The book is not a thing of stylistic beauty. The writing is clunky and there are weird, crunching gear changes from policy document to memoir. But we don’t remember Cassandra for her speaking voice, we remember her for her curse — she would know the future, and her warnings would be ignored. So with Bad News Mike, who wrote these words in the summer of 2016: “The world is living on borrowed time . . . Some time during the next president’s term, his or her national security team may be summoned to the Oval Office to discuss a catastrophic pandemic of historic proportions.” It happened: Troy is burning. But perhaps we can stop it from happening again.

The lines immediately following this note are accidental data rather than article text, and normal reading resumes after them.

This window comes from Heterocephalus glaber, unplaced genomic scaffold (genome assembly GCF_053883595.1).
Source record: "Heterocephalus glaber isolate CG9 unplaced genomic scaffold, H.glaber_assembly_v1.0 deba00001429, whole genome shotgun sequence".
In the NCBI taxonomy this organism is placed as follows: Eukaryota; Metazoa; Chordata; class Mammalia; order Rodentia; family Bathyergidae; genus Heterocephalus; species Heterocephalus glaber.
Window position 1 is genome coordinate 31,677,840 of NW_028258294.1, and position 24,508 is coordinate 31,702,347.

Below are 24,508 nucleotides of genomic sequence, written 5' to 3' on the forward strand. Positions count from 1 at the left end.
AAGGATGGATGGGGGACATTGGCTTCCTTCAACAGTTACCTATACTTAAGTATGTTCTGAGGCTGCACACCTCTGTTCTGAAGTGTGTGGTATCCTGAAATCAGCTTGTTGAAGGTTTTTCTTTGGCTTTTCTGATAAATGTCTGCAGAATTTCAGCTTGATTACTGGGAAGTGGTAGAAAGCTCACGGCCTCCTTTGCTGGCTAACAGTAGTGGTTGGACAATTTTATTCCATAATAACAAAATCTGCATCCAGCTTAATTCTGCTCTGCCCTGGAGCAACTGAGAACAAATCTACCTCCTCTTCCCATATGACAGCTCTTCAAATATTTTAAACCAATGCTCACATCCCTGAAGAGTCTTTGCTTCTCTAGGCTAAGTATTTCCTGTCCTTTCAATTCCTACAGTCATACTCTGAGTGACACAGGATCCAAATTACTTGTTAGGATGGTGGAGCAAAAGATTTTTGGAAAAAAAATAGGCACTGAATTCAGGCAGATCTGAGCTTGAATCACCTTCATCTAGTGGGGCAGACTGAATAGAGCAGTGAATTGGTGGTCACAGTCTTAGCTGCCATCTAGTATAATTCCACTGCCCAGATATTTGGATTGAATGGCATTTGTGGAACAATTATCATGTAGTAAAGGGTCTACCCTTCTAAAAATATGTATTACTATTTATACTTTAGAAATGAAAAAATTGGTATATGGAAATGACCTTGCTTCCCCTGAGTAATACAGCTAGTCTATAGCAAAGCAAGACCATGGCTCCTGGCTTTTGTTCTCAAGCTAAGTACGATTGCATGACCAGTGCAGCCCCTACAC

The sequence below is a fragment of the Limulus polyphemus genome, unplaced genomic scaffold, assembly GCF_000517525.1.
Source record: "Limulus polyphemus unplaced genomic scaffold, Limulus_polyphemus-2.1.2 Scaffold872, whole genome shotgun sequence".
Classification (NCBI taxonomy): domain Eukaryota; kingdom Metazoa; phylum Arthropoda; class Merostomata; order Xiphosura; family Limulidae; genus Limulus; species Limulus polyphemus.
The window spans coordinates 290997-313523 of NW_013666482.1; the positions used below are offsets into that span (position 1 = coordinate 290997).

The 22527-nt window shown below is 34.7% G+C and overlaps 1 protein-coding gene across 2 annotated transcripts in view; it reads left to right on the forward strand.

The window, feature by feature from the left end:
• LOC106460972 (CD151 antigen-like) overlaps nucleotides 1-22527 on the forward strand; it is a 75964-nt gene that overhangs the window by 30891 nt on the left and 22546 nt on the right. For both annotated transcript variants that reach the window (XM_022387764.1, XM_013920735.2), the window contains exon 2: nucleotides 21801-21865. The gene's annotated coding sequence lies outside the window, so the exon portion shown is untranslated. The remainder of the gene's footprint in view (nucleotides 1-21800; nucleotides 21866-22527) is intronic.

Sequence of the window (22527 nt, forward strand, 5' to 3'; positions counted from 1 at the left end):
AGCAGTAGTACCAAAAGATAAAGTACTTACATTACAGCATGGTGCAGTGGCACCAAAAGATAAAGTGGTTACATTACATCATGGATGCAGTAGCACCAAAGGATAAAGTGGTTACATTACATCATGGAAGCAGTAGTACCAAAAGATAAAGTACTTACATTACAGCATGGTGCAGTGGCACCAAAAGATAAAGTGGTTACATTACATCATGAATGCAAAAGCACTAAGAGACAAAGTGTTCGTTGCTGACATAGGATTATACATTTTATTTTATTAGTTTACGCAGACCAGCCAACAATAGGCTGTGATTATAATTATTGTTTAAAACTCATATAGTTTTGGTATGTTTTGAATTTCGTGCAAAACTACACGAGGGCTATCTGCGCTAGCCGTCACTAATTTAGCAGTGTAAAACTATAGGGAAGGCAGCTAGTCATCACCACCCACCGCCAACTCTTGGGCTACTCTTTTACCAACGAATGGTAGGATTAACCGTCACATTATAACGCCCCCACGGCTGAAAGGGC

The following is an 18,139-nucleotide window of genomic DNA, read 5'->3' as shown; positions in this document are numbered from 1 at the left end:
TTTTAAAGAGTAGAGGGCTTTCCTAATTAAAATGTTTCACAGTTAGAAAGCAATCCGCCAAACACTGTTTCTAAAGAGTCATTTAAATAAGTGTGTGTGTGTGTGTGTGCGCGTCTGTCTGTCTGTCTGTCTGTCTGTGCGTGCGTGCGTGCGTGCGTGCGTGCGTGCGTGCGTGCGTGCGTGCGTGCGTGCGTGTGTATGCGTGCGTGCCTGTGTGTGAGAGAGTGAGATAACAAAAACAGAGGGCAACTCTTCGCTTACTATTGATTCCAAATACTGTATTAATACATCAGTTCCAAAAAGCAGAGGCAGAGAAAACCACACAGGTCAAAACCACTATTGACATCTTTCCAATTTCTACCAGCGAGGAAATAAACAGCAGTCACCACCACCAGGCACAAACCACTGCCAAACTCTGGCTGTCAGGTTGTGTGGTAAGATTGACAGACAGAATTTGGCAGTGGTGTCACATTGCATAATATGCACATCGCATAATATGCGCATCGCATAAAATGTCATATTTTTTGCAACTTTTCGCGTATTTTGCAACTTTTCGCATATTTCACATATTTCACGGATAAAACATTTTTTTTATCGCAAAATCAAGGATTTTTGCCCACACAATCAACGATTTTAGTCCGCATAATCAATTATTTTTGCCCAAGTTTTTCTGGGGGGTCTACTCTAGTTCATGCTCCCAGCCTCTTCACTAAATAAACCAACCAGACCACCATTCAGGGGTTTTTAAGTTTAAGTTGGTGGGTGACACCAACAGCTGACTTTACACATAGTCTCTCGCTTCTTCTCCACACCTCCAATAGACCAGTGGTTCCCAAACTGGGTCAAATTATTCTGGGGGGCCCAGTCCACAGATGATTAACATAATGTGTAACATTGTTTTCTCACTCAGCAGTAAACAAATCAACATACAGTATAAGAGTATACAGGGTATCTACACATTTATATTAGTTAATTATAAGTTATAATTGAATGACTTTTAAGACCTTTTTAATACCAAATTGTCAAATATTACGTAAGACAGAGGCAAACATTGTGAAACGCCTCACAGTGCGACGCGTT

Osterholm has produced a sharp, persuasive and urgent manifesto for how the world needs to think differently about natural threats, offering a blueprint for setting priorities and explaining why the infrastructure of global health needs reconfiguring. The World Health Organisation lacks accountability; instead, he argues, there should be an equivalent of Nato for health. By chance, in a nod to WHO’s apparent impotence during the pandemic, the UK parliament’s foreign affairs select committee last week advocated a “G20 for public health”.